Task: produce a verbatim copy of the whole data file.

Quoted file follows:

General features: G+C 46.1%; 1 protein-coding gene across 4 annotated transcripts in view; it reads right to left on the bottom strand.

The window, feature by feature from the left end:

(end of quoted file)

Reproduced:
General features: G+C 46.1%; 1 protein-coding gene across 4 annotated transcripts in view; it reads right to left on the bottom strand.

The window, feature by feature from the left end: